Timing and travel caused the foals to be born in Texas. We found a place to stay in Ledbetter, a small town with only a country store, small fire department, and very small post office, located between Giddings and Brenham. We lived in a run down, half gutted, mobile home in the middle of yaupon and scrub oak thickets. Our water was an outside spigot. We ran a hose into the fork of a tree for our shower - yes it was cold, but it felt good after a hot and humid summer Texas day. I found a job at the Foulton Ranch about 2 miles from our place along dirt roads. This was a racing quarter horse ranch. Unfortunately, I didn't get to work with the horses, but I did work with cats! My job title was "groundskeeper" for the main house. This was one of 3 ranches Mr. Foulton owned. He would come here about once per month to visit and use the house. The rest of the time the house remained empty. There were cats and kittens at the ranch for the purpose of being mousers. I grew very attached to them. I rescued one cat while we were here. He was a little orange kitten I found wondering along the highway to Giddings. I brought him home and called him Fortune Cookie.

The fleas and fire ants were horrendous. There were lots of rats. I could not sleep in the mobile home because of the fleas, so I made a 'tree bed' by constructing a platform 5 feet above the ground in the trees for my sleeping bag. This was much better except for the mosquitos and nocturnal June bugs, and of course the rain. Every evening I would notice a low hum which became more and more audible, accompanied by whacking sounds as the June bugs slammed into the trees, or my head! Each morning we would have to skim off their dead bodies floating in the horses' water trough. There were hundreds of them. When I came home from work each day Myles would be covered with fleas, scratching furiously. I would give him a massaging Ivory soap bath which he thoroughly enjoyed. Ivory soap kills fleas and is not harmful to dogs. After, Myles and I would go for a walk.

One night I was sleeping in my tree bed and I heard one of the horses whinny. I got up and sure enough, Louise had given birth to her foal. He was all black with a narrow white blaze. DC named him Jubal. Louise had foals before and was an excellent mother. DC and I watched Jubal take his first steps as the morning light permeated the night sky.


Dawn decided to have her foal in the middle of the day. I was at work when she started. DC knew I wanted to be there, and hopped on his bike and flew to the ranch to get me. Luckily, we got a ride back to our place. Dawn's foal was halfway out, and within 5 minutes, she stood up and the foal slid out the rest of the way. Poor Dawn was shaking, it was her first foal. He was chestnut colored like Dawn and he had 3 white socks and a narrow blaze.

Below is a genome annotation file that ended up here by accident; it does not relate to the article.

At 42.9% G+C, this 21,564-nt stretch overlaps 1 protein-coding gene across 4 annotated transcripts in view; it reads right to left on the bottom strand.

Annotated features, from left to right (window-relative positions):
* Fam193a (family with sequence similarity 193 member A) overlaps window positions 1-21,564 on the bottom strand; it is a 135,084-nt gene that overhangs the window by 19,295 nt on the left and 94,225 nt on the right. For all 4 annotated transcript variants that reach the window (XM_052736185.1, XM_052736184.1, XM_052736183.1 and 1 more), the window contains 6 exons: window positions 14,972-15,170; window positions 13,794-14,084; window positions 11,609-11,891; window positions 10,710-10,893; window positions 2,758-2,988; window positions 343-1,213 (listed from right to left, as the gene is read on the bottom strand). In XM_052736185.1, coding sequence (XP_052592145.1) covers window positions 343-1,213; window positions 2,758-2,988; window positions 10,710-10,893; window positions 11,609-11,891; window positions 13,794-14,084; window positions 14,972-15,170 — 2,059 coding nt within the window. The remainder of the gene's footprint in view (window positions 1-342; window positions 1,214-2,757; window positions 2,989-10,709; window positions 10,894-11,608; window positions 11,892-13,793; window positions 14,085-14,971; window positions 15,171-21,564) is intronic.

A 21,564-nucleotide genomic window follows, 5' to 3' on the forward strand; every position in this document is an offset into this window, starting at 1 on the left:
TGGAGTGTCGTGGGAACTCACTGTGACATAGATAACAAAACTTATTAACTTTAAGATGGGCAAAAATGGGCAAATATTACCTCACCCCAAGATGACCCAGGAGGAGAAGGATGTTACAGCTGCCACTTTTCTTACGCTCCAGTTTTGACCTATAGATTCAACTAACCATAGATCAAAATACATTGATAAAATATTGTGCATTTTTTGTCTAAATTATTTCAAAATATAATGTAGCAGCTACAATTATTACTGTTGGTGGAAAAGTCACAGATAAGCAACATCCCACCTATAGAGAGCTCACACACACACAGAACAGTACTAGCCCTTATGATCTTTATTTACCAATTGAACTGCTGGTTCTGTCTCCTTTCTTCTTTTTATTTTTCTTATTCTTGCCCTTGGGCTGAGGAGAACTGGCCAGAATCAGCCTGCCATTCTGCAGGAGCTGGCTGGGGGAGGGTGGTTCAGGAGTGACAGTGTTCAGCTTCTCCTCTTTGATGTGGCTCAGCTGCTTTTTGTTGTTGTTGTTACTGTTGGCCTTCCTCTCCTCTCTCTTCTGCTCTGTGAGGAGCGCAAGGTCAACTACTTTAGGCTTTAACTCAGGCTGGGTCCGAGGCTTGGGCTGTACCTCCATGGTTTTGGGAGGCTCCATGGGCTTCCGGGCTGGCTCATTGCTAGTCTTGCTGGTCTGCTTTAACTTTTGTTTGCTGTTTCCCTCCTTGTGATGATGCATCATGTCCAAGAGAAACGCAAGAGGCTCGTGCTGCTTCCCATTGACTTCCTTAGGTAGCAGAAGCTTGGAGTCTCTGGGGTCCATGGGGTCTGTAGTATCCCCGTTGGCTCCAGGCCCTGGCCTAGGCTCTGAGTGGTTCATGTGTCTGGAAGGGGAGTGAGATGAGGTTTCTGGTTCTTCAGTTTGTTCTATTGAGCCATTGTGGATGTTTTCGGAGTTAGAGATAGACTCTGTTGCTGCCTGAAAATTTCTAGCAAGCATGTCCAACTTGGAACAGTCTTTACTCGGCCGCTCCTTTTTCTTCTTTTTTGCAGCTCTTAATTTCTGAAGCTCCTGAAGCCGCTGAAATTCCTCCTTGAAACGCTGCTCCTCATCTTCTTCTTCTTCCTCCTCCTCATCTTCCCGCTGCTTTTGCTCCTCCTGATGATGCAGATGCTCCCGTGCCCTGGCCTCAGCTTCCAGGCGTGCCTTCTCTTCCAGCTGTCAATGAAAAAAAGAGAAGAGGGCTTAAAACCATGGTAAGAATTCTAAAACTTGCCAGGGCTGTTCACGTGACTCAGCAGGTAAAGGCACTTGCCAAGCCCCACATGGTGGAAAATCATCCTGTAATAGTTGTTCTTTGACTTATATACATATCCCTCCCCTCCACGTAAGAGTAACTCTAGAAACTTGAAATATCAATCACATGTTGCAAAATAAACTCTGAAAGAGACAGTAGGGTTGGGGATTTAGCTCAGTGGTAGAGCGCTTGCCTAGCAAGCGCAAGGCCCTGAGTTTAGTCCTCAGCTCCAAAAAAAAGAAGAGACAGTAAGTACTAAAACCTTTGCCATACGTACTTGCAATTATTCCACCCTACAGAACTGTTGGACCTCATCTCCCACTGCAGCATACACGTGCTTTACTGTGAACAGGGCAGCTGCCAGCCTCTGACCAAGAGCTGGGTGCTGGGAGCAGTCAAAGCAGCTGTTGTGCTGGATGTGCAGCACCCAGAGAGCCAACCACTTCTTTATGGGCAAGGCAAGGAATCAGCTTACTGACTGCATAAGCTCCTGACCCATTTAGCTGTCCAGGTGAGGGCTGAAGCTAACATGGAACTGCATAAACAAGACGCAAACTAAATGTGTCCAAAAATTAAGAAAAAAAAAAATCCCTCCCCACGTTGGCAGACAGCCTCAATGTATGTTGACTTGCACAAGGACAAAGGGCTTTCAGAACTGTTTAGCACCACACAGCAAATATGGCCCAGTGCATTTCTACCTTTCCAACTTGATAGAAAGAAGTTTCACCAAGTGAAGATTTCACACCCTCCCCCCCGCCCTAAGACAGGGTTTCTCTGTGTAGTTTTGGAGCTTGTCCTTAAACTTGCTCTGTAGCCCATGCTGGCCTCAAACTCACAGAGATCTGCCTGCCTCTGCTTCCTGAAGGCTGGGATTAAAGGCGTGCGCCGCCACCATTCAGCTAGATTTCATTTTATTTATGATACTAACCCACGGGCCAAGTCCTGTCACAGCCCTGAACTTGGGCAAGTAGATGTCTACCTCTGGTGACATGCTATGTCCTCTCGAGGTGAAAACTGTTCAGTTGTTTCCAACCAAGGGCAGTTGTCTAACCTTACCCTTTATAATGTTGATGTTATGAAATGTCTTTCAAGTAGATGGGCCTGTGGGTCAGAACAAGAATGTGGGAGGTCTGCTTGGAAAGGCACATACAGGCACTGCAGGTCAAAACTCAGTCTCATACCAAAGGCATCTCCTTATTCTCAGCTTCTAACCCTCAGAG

I named him Gabriel. Dawn held her front leg up and begged, a gesture she usually does when she wants grain, as Gabriel tried to stand. He finally stood up and tried to nurse. Dawn was hesitant at first, but soon allowed him access. Three days later no one could get near Dawn and her colt. She longed at us with teeth bared. Nobody was going to touch her foal. She was extremely protective. We had to separate her from Louise so she didn't hurt her or Jubal. This went on for about two weeks until Dawn finally settled down. Frankly, I think she was tired of Gabriel jumping all over her!



The foals spent their first few months with Dawn and Louise in a 111 acre pasture at the Foulton Ranch. They were weaned at 4 months of age. It was October, and we needed to continue with our journey (and get away from all the bugs!) We found them a home together with a husband and wife who were planning on buying horses of their own. The last time I saw Jubal and Gabriel has been seared in my memory. They were lying down facing each other under a huge live oak tree in the mist.



Just before leaving Ledbetter we flew home to visit our families in New England. We left Ledbetter without our wagon. It was no longer needed now that the foals were born and the mares did not require grain. Travel was easier with just the two horses. Although it was October, the days were still very hot. We decided to travel at night and sleep during the day. Texas was perfect for this because most of the roads are paralleled with dirt farm roads which we could travel on to avoid traffic.